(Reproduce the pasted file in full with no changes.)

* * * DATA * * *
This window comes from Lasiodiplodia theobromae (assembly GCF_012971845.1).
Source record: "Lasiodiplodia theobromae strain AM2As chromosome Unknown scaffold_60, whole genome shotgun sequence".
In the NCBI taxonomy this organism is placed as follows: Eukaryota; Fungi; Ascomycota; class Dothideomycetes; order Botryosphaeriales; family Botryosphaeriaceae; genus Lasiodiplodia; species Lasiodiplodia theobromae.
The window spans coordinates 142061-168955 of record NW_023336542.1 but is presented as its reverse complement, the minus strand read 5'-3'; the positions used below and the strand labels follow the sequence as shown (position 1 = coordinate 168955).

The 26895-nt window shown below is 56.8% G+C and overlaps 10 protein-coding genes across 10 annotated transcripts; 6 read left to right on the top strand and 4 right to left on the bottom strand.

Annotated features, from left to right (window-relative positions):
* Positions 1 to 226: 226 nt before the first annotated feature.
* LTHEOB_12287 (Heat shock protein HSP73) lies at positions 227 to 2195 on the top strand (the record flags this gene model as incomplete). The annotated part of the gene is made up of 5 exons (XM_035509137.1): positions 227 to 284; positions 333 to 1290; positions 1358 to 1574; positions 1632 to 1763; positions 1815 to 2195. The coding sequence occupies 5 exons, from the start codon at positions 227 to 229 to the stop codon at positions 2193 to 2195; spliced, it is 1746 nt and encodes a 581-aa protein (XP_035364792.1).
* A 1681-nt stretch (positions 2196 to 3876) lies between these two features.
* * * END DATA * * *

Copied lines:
This window comes from Lasiodiplodia theobromae (assembly GCF_012971845.1).
Source record: "Lasiodiplodia theobromae strain AM2As chromosome Unknown scaffold_60, whole genome shotgun sequence".
In the NCBI taxonomy this organism is placed as follows: Eukaryota; Fungi; Ascomycota; class Dothideomycetes; order Botryosphaeriales; family Botryosphaeriaceae; genus Lasiodiplodia; species Lasiodiplodia theobromae.
The window spans coordinates 142061-168955 of record NW_023336542.1 but is presented as its reverse complement, the minus strand read 5'-3'; the positions used below and the strand labels follow the sequence as shown (position 1 = coordinate 168955).

The 26895-nt window shown below is 56.8% G+C and overlaps 10 protein-coding genes across 10 annotated transcripts; 6 read left to right on the top strand and 4 right to left on the bottom strand.

Annotated features, from left to right (window-relative positions):
* Positions 1 to 226: 226 nt before the first annotated feature.
* LTHEOB_12287 (Heat shock protein HSP73) lies at positions 227 to 2195 on the top strand (the record flags this gene model as incomplete). The annotated part of the gene is made up of 5 exons (XM_035509137.1): positions 227 to 284; positions 333 to 1290; positions 1358 to 1574; positions 1632 to 1763; positions 1815 to 2195. The coding sequence occupies 5 exons, from the start codon at positions 227 to 229 to the stop codon at positions 2193 to 2195; spliced, it is 1746 nt and encodes a 581-aa protein (XP_035364792.1).
* A 1681-nt stretch (positions 2196 to 3876) lies between these two features.